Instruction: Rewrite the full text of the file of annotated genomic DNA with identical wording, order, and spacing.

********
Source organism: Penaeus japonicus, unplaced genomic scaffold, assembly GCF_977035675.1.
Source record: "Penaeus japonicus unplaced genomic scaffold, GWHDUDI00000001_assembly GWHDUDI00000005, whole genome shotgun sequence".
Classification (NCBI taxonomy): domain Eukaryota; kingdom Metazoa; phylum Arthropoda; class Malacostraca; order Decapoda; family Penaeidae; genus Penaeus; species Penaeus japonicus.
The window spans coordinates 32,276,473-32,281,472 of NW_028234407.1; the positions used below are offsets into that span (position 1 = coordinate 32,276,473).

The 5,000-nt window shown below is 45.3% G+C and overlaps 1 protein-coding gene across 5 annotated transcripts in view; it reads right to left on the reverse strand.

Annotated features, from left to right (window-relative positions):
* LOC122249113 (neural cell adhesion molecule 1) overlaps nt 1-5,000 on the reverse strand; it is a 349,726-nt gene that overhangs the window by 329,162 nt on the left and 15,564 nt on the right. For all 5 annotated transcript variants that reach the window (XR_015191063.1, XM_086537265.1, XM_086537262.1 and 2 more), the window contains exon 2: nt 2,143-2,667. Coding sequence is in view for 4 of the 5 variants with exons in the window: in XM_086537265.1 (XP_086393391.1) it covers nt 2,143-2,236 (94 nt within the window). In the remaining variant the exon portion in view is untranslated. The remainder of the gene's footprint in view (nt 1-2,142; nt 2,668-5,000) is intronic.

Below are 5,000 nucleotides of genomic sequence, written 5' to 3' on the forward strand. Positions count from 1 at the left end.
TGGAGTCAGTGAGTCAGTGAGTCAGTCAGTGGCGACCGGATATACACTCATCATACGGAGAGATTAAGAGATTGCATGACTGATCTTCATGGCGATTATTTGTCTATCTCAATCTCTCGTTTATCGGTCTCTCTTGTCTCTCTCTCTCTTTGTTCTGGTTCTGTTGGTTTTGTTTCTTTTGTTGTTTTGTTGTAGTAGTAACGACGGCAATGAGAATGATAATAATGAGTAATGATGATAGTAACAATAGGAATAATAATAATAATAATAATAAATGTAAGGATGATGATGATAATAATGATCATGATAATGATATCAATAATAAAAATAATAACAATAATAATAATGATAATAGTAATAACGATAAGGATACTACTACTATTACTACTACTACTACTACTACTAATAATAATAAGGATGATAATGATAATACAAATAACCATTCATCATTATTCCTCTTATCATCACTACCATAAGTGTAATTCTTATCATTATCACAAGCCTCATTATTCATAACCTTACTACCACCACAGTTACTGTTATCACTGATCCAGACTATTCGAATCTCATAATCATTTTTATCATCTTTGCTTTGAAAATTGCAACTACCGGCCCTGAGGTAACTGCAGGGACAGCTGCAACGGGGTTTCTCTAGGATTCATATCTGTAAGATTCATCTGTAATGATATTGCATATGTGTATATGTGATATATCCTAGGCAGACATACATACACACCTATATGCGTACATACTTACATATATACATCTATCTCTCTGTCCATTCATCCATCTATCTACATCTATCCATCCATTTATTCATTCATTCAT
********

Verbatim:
Source organism: Penaeus japonicus, unplaced genomic scaffold, assembly GCF_977035675.1.
Source record: "Penaeus japonicus unplaced genomic scaffold, GWHDUDI00000001_assembly GWHDUDI00000005, whole genome shotgun sequence".
Classification (NCBI taxonomy): domain Eukaryota; kingdom Metazoa; phylum Arthropoda; class Malacostraca; order Decapoda; family Penaeidae; genus Penaeus; species Penaeus japonicus.
The window spans coordinates 32,276,473-32,281,472 of NW_028234407.1; the positions used below are offsets into that span (position 1 = coordinate 32,276,473).

The 5,000-nt window shown below is 45.3% G+C and overlaps 1 protein-coding gene across 5 annotated transcripts in view; it reads right to left on the reverse strand.

Annotated features, from left to right (window-relative positions):
* LOC122249113 (neural cell adhesion molecule 1) overlaps nt 1-5,000 on the reverse strand; it is a 349,726-nt gene that overhangs the window by 329,162 nt on the left and 15,564 nt on the right. For all 5 annotated transcript variants that reach the window (XR_015191063.1, XM_086537265.1, XM_086537262.1 and 2 more), the window contains exon 2: nt 2,143-2,667. Coding sequence is in view for 4 of the 5 variants with exons in the window: in XM_086537265.1 (XP_086393391.1) it covers nt 2,143-2,236 (94 nt within the window). In the remaining variant the exon portion in view is untranslated. The remainder of the gene's footprint in view (nt 1-2,142; nt 2,668-5,000) is intronic.

Below are 5,000 nucleotides of genomic sequence, written 5' to 3' on the forward strand. Positions count from 1 at the left end.
TGGAGTCAGTGAGTCAGTGAGTCAGTCAGTGGCGACCGGATATACACTCATCATACGGAGAGATTAAGAGATTGCATGACTGATCTTCATGGCGATTATTTGTCTATCTCAATCTCTCGTTTATCGGTCTCTCTTGTCTCTCTCTCTCTTTGTTCTGGTTCTGTTGGTTTTGTTTCTTTTGTTGTTTTGTTGTAGTAGTAACGACGGCAATGAGAATGATAATAATGAGTAATGATGATAGTAACAATAGGAATAATAATAATAATAATAATAAATGTAAGGATGATGATGATAATAATGATCATGATAATGATATCAATAATAAAAATAATAACAATAATAATAATGATAATAGTAATAACGATAAGGATACTACTACTATTACTACTACTACTACTACTACTAATAATAATAAGGATGATAATGATAATACAAATAACCATTCATCATTATTCCTCTTATCATCACTACCATAAGTGTAATTCTTATCATTATCACAAGCCTCATTATTCATAACCTTACTACCACCACAGTTACTGTTATCACTGATCCAGACTATTCGAATCTCATAATCATTTTTATCATCTTTGCTTTGAAAATTGCAACTACCGGCCCTGAGGTAACTGCAGGGACAGCTGCAACGGGGTTTCTCTAGGATTCATATCTGTAAGATTCATCTGTAATGATATTGCATATGTGTATATGTGATATATCCTAGGCAGACATACATACACACCTATATGCGTACATACTTACATATATACATCTATCTCTCTGTCCATTCATCCATCTATCTACATCTATCCATCCATTTATTCATTCATTCAT